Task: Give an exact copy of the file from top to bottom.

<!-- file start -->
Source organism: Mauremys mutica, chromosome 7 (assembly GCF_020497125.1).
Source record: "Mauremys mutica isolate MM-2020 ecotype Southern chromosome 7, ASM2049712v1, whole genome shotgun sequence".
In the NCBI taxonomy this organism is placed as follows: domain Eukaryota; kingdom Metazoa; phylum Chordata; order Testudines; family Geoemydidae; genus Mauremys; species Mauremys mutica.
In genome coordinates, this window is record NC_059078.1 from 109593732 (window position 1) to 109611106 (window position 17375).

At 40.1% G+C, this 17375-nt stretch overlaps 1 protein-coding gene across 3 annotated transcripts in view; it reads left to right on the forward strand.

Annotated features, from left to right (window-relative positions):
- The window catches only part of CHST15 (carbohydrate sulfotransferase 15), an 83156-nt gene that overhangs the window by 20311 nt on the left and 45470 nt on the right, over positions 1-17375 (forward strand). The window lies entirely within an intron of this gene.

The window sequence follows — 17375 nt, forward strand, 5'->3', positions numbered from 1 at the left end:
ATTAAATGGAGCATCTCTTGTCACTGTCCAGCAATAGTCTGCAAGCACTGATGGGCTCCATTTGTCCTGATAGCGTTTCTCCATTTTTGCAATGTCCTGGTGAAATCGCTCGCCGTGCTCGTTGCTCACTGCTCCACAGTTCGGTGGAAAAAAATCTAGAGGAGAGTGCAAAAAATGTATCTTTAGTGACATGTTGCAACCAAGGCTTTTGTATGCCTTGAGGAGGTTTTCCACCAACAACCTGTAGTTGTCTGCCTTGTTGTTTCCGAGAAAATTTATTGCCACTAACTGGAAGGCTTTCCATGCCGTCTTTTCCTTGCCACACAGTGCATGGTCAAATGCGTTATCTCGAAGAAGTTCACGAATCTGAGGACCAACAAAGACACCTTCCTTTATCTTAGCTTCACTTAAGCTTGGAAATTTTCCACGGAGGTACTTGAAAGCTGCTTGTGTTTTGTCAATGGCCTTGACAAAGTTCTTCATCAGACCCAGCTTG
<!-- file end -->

Source organism: Mauremys mutica, chromosome 7 (assembly GCF_020497125.1).
Source record: "Mauremys mutica isolate MM-2020 ecotype Southern chromosome 7, ASM2049712v1, whole genome shotgun sequence".
In the NCBI taxonomy this organism is placed as follows: domain Eukaryota; kingdom Metazoa; phylum Chordata; order Testudines; family Geoemydidae; genus Mauremys; species Mauremys mutica.
In genome coordinates, this window is record NC_059078.1 from 109593732 (window position 1) to 109611106 (window position 17375).

At 40.1% G+C, this 17375-nt stretch overlaps 1 protein-coding gene across 3 annotated transcripts in view; it reads left to right on the forward strand.

Annotated features, from left to right (window-relative positions):
- The window catches only part of CHST15 (carbohydrate sulfotransferase 15), an 83156-nt gene that overhangs the window by 20311 nt on the left and 45470 nt on the right, over positions 1-17375 (forward strand). The window lies entirely within an intron of this gene.

The window sequence follows — 17375 nt, forward strand, 5'->3', positions numbered from 1 at the left end:
ATTAAATGGAGCATCTCTTGTCACTGTCCAGCAATAGTCTGCAAGCACTGATGGGCTCCATTTGTCCTGATAGCGTTTCTCCATTTTTGCAATGTCCTGGTGAAATCGCTCGCCGTGCTCGTTGCTCACTGCTCCACAGTTCGGTGGAAAAAAATCTAGAGGAGAGTGCAAAAAATGTATCTTTAGTGACATGTTGCAACCAAGGCTTTTGTATGCCTTGAGGAGGTTTTCCACCAACAACCTGTAGTTGTCTGCCTTGTTGTTTCCGAGAAAATTTATTGCCACTAACTGGAAGGCTTTCCATGCCGTCTTTTCCTTGCCACACAGTGCATGGTCAAATGCGTTATCTCGAAGAAGTTCACGAATCTGAGGACCAACAAAGACACCTTCCTTTATCTTAGCTTCACTTAAGCTTGGAAATTTTCCACGGAGGTACTTGAAAGCTGCTTGTGTTTTGTCAATGGCCTTGACAAAGTTCTTCATCAGACCCAGCTTG